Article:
|Pinkel's staff loaded with loyal long-timers|
|Written by Admin|
|Saturday, 29 December 2007 14:44|
``Well, we're probably not very good coaches, so nobody wants us,'' Dave Christensen, the assistant head coach and offensive coordinator, said jokingly.
There's a kernel of truth in that flippant analysis - or at least there used to be. Missouri is enjoying an historic season, matching the school record of 11 victories heading into the Jan. 1 Cotton Bowl against Arkansas. But before this year, the school had been one of those indistinguishable middle-of-the-pack programs.
Pinkel was 37-35 in his first six seasons, and the biggest game the Tigers played during that stretch was last year's Sun Bowl. The Cotton Bowl is the fourth bowl in five years, but the other two were the lower-rung Independence Bowl in 2003 and '05.
That's not the type of success that will get you or your assistants noticed. Pinkel's name came up for the Michigan opening before he announced he was staying put earlier this month. Christensen interviewed for the Central Michigan opening after last season but did not get the job, which is pretty much the extent of the nibbles.
Christensen has been with Pinkel since 1992, when he joined the Toledo staff as offensive line coach. Defensive coach Matt Eberflus goes back even further, serving as captain when he played linebacker on Pinkel's first team at Toledo in 1991.
``I've kind of seen his program since the beginning and it's been fun to watch it grow and adjust, and everybody in it grow and adjust,'' Eberflus said.
Wide receivers coach Andy Hill is a Columbia, Mo., long-timer, a Missouri graduate finishing his 12th season at the school after Pinkel added him from Larry Smith's staff.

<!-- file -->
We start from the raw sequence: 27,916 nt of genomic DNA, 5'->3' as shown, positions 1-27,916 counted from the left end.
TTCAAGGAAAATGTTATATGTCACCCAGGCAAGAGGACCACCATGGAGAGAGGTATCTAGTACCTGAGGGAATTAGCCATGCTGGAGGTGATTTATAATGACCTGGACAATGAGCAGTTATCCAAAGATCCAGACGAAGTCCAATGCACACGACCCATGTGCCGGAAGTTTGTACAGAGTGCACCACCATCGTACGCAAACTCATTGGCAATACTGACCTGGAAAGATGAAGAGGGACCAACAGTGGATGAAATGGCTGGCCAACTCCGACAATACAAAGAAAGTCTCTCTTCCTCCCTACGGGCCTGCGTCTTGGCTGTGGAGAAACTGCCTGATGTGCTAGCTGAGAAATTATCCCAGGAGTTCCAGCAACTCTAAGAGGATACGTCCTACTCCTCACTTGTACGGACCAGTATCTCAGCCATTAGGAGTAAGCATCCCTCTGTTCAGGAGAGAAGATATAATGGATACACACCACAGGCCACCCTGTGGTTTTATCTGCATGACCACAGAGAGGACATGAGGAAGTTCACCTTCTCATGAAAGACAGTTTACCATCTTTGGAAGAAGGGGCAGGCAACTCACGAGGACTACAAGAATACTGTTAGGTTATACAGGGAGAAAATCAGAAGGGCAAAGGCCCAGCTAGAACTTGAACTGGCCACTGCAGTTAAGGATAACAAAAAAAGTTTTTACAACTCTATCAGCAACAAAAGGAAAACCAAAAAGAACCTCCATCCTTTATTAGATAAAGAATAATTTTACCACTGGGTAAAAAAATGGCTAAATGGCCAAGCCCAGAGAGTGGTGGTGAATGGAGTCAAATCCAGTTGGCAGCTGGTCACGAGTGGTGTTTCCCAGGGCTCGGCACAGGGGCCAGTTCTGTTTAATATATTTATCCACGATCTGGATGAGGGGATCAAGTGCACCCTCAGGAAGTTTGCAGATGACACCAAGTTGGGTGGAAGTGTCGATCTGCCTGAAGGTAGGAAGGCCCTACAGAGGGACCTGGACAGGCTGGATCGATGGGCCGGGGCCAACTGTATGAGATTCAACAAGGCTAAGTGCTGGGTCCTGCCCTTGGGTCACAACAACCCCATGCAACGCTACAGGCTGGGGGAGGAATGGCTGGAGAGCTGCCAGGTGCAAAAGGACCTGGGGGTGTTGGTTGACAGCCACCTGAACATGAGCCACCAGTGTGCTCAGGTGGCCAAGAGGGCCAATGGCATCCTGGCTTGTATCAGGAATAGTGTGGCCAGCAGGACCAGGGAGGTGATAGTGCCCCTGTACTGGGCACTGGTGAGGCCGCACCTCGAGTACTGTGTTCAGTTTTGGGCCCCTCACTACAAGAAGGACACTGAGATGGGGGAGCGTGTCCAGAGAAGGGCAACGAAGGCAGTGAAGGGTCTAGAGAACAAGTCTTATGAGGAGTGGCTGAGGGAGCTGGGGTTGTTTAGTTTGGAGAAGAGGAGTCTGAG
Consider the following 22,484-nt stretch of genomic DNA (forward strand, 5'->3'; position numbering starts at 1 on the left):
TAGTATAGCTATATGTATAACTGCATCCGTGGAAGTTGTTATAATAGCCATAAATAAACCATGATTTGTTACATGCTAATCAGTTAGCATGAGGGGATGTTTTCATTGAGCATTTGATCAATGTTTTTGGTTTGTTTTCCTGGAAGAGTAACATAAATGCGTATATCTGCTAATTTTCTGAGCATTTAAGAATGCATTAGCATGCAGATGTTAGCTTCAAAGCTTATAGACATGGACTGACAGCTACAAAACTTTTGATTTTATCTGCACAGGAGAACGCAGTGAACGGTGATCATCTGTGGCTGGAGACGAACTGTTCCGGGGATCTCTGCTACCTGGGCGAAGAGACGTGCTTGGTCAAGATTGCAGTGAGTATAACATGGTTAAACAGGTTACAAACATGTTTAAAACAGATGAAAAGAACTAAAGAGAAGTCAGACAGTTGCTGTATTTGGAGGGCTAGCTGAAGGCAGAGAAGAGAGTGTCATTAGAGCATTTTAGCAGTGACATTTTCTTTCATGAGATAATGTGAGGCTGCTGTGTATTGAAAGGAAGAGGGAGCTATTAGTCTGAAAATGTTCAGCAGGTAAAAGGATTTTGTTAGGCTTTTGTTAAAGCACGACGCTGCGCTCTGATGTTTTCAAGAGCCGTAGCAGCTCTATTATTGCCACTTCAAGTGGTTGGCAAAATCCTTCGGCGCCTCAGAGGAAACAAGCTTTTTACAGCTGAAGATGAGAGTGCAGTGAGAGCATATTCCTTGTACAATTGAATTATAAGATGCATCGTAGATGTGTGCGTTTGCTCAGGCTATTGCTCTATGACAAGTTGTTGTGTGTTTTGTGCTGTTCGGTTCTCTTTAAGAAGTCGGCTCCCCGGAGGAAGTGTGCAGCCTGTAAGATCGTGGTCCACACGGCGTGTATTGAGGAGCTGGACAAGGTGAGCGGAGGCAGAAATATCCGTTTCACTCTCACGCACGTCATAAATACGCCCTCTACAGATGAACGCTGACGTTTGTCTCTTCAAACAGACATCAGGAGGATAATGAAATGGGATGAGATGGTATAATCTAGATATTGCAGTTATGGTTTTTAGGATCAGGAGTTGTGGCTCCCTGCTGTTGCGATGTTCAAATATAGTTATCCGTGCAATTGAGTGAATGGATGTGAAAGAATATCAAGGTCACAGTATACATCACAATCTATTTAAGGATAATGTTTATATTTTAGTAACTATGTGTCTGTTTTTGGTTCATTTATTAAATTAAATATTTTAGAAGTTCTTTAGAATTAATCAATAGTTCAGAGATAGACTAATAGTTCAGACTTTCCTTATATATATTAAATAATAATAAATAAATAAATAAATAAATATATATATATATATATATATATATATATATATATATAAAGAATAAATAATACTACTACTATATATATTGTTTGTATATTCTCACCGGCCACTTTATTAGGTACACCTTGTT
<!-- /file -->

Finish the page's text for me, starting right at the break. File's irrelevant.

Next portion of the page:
Craig Kuligowski (defensive line) is in his 16th season with Pinkel after his playing career as an offensive tackle ended at Toledo. Craig Steckel (linebackers) rejoined Pinkel in 2001 after five years at Rutgers, also coaching the defensive line at Toledo in 1993 and '94. Dave Yost (quarterbacks, recruiting coordinator) has been aboard since 1997.
All of them know the system in and out.
``These guys are like soldiers, they know what we're about,'' Pinkel said.
Christensen, for one, said he's not at all antsy to spread his wings.
``I feel blessed,'' he said. ``I got in this business 25 years ago volunteering and getting paid nothing, and I'm on one of the top 10 teams in the country with an opportunity to play in one of the most prestigious bowls around.
``There's no way I can have disappointment.''
Eberflus has much the same sentiments.
``Coach Pinkel and I talk about that all the time,'' he said. ``When the feeling is good in your gut, it'll be the right time.''
Plusses are the relationships they're able to build with high school programs who see the same familiar faces year after year. Recruits get a chance to work with the people who signed them.
``I think it's huge from a recruiting standpoint, and we sell it a lot with our players,'' Pinkel said. ``I think that's a tremendous asset.''
Of course, the type of success Missouri is enjoying now is inevitably followed by disruptions. That's life near the top.
``I think you want your coaches to move on, you want them to become head coaches and have opportunities, and some of them have had interviews,'' Pinkel said. ``But I also want coaches to be here because they want to be here, and hopefully we can keep the continuity.''
Christensen noted that after Pinkel went 10-1 at Toledo in 2000, everybody wanted to come with him to Missouri. There's a sense of loyalty, a tone set by Pinkel when he went 73-37-3 in 10 seasons at Toledo before finally moving on. He still recalls a painful farewell with the players he was leaving behind.
``That meeting I had with players that morning was one of the worst feelings I've ever had in my life,'' Pinkel said. ``It was awful, I was crying, sobbing. We were 10-1 and had the whole team coming back.
``I get attached to people, I think maybe that's why I am that way.''